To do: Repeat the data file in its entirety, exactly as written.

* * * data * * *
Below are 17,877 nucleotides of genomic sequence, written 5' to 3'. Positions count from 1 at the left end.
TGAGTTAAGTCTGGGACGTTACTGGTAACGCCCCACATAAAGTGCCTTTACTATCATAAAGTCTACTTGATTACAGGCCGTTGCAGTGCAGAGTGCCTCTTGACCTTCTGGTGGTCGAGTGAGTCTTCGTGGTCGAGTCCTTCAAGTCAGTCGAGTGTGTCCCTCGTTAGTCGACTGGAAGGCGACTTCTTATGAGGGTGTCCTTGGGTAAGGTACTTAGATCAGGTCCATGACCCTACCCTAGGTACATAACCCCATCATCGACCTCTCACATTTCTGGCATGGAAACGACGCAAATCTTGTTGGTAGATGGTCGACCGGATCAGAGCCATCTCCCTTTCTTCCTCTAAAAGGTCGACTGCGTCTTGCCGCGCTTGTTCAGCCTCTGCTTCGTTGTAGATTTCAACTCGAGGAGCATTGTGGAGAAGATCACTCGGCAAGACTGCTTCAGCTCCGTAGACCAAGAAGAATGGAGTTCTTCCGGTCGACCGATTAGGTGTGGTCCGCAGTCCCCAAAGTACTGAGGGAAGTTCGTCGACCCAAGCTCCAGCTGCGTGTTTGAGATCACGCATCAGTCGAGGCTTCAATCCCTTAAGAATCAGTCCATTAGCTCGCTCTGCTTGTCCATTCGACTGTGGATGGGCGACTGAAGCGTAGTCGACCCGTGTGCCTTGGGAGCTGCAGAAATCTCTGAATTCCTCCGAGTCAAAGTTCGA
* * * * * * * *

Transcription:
Below are 17,877 nucleotides of genomic sequence, written 5' to 3'. Positions count from 1 at the left end.
TGAGTTAAGTCTGGGACGTTACTGGTAACGCCCCACATAAAGTGCCTTTACTATCATAAAGTCTACTTGATTACAGGCCGTTGCAGTGCAGAGTGCCTCTTGACCTTCTGGTGGTCGAGTGAGTCTTCGTGGTCGAGTCCTTCAAGTCAGTCGAGTGTGTCCCTCGTTAGTCGACTGGAAGGCGACTTCTTATGAGGGTGTCCTTGGGTAAGGTACTTAGATCAGGTCCATGACCCTACCCTAGGTACATAACCCCATCATCGACCTCTCACATTTCTGGCATGGAAACGACGCAAATCTTGTTGGTAGATGGTCGACCGGATCAGAGCCATCTCCCTTTCTTCCTCTAAAAGGTCGACTGCGTCTTGCCGCGCTTGTTCAGCCTCTGCTTCGTTGTAGATTTCAACTCGAGGAGCATTGTGGAGAAGATCACTCGGCAAGACTGCTTCAGCTCCGTAGACCAAGAAGAATGGAGTTCTTCCGGTCGACCGATTAGGTGTGGTCCGCAGTCCCCAAAGTACTGAGGGAAGTTCGTCGACCCAAGCTCCAGCTGCGTGTTTGAGATCACGCATCAGTCGAGGCTTCAATCCCTTAAGAATCAGTCCATTAGCTCGCTCTGCTTGTCCATTCGACTGTGGATGGGCGACTGAAGCGTAGTCGACCCGTGTGCCTTGGGAGCTGCAGAAATCTCTGAATTCCTCCGAGTCAAAGTTCGA